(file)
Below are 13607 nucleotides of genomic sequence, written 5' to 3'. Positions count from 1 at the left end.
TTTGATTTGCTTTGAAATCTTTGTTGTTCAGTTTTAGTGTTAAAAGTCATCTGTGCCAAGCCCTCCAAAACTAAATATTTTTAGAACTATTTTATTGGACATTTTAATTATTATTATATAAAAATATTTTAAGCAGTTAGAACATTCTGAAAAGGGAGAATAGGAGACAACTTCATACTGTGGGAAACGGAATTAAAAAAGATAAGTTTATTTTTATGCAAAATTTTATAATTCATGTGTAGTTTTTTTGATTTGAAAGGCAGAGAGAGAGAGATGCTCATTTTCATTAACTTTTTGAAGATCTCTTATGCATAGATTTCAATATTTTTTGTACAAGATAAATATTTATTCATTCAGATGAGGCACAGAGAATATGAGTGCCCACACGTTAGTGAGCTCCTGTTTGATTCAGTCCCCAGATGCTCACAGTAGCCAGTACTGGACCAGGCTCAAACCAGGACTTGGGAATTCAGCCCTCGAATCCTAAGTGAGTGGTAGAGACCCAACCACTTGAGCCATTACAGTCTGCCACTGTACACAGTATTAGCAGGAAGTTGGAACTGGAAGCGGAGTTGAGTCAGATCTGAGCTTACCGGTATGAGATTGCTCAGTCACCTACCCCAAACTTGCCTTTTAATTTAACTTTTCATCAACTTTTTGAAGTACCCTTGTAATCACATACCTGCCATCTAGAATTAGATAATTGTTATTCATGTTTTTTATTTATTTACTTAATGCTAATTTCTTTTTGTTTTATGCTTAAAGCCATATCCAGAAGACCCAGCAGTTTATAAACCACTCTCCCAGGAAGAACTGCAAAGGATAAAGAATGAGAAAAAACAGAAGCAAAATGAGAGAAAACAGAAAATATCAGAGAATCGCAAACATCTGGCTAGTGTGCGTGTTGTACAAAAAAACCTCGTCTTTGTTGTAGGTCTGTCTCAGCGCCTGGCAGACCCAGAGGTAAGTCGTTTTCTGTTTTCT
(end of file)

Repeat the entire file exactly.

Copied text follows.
Below are 13607 nucleotides of genomic sequence, written 5' to 3'. Positions count from 1 at the left end.
TTTGATTTGCTTTGAAATCTTTGTTGTTCAGTTTTAGTGTTAAAAGTCATCTGTGCCAAGCCCTCCAAAACTAAATATTTTTAGAACTATTTTATTGGACATTTTAATTATTATTATATAAAAATATTTTAAGCAGTTAGAACATTCTGAAAAGGGAGAATAGGAGACAACTTCATACTGTGGGAAACGGAATTAAAAAAGATAAGTTTATTTTTATGCAAAATTTTATAATTCATGTGTAGTTTTTTTGATTTGAAAGGCAGAGAGAGAGAGATGCTCATTTTCATTAACTTTTTGAAGATCTCTTATGCATAGATTTCAATATTTTTTGTACAAGATAAATATTTATTCATTCAGATGAGGCACAGAGAATATGAGTGCCCACACGTTAGTGAGCTCCTGTTTGATTCAGTCCCCAGATGCTCACAGTAGCCAGTACTGGACCAGGCTCAAACCAGGACTTGGGAATTCAGCCCTCGAATCCTAAGTGAGTGGTAGAGACCCAACCACTTGAGCCATTACAGTCTGCCACTGTACACAGTATTAGCAGGAAGTTGGAACTGGAAGCGGAGTTGAGTCAGATCTGAGCTTACCGGTATGAGATTGCTCAGTCACCTACCCCAAACTTGCCTTTTAATTTAACTTTTCATCAACTTTTTGAAGTACCCTTGTAATCACATACCTGCCATCTAGAATTAGATAATTGTTATTCATGTTTTTTATTTATTTACTTAATGCTAATTTCTTTTTGTTTTATGCTTAAAGCCATATCCAGAAGACCCAGCAGTTTATAAACCACTCTCCCAGGAAGAACTGCAAAGGATAAAGAATGAGAAAAAACAGAAGCAAAATGAGAGAAAACAGAAAATATCAGAGAATCGCAAACATCTGGCTAGTGTGCGTGTTGTACAAAAAAACCTCGTCTTTGTTGTAGGTCTGTCTCAGCGCCTGGCAGACCCAGAGGTAAGTCGTTTTCTGTTTTCT